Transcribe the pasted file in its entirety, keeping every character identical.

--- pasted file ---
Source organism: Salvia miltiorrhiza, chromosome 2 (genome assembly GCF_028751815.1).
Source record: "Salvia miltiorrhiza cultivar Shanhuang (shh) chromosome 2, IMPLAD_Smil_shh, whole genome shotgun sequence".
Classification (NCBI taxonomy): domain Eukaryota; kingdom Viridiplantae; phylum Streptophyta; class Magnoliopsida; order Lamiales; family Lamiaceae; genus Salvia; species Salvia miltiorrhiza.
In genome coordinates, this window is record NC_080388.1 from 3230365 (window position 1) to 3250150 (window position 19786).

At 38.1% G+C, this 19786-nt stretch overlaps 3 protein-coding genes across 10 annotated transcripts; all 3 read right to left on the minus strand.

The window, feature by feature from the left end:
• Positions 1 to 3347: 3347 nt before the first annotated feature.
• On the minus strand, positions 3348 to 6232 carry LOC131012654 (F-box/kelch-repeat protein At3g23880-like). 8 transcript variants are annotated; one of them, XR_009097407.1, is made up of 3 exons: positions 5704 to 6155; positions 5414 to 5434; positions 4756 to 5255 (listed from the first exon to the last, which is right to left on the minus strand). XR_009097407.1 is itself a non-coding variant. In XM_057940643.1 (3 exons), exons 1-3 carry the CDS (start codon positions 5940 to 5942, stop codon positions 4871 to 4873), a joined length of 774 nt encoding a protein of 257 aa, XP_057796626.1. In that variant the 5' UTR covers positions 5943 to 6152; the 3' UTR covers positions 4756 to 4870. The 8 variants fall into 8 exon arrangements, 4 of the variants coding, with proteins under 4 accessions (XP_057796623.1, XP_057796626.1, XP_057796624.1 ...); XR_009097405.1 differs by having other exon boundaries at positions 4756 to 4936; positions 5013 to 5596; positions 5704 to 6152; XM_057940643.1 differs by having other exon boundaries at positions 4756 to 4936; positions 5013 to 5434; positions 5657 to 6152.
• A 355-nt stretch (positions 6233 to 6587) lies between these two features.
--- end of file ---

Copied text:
Source organism: Salvia miltiorrhiza, chromosome 2 (genome assembly GCF_028751815.1).
Source record: "Salvia miltiorrhiza cultivar Shanhuang (shh) chromosome 2, IMPLAD_Smil_shh, whole genome shotgun sequence".
Classification (NCBI taxonomy): domain Eukaryota; kingdom Viridiplantae; phylum Streptophyta; class Magnoliopsida; order Lamiales; family Lamiaceae; genus Salvia; species Salvia miltiorrhiza.
In genome coordinates, this window is record NC_080388.1 from 3230365 (window position 1) to 3250150 (window position 19786).

At 38.1% G+C, this 19786-nt stretch overlaps 3 protein-coding genes across 10 annotated transcripts; all 3 read right to left on the minus strand.

The window, feature by feature from the left end:
• Positions 1 to 3347: 3347 nt before the first annotated feature.
• On the minus strand, positions 3348 to 6232 carry LOC131012654 (F-box/kelch-repeat protein At3g23880-like). 8 transcript variants are annotated; one of them, XR_009097407.1, is made up of 3 exons: positions 5704 to 6155; positions 5414 to 5434; positions 4756 to 5255 (listed from the first exon to the last, which is right to left on the minus strand). XR_009097407.1 is itself a non-coding variant. In XM_057940643.1 (3 exons), exons 1-3 carry the CDS (start codon positions 5940 to 5942, stop codon positions 4871 to 4873), a joined length of 774 nt encoding a protein of 257 aa, XP_057796626.1. In that variant the 5' UTR covers positions 5943 to 6152; the 3' UTR covers positions 4756 to 4870. The 8 variants fall into 8 exon arrangements, 4 of the variants coding, with proteins under 4 accessions (XP_057796623.1, XP_057796626.1, XP_057796624.1 ...); XR_009097405.1 differs by having other exon boundaries at positions 4756 to 4936; positions 5013 to 5596; positions 5704 to 6152; XM_057940643.1 differs by having other exon boundaries at positions 4756 to 4936; positions 5013 to 5434; positions 5657 to 6152.
• A 355-nt stretch (positions 6233 to 6587) lies between these two features.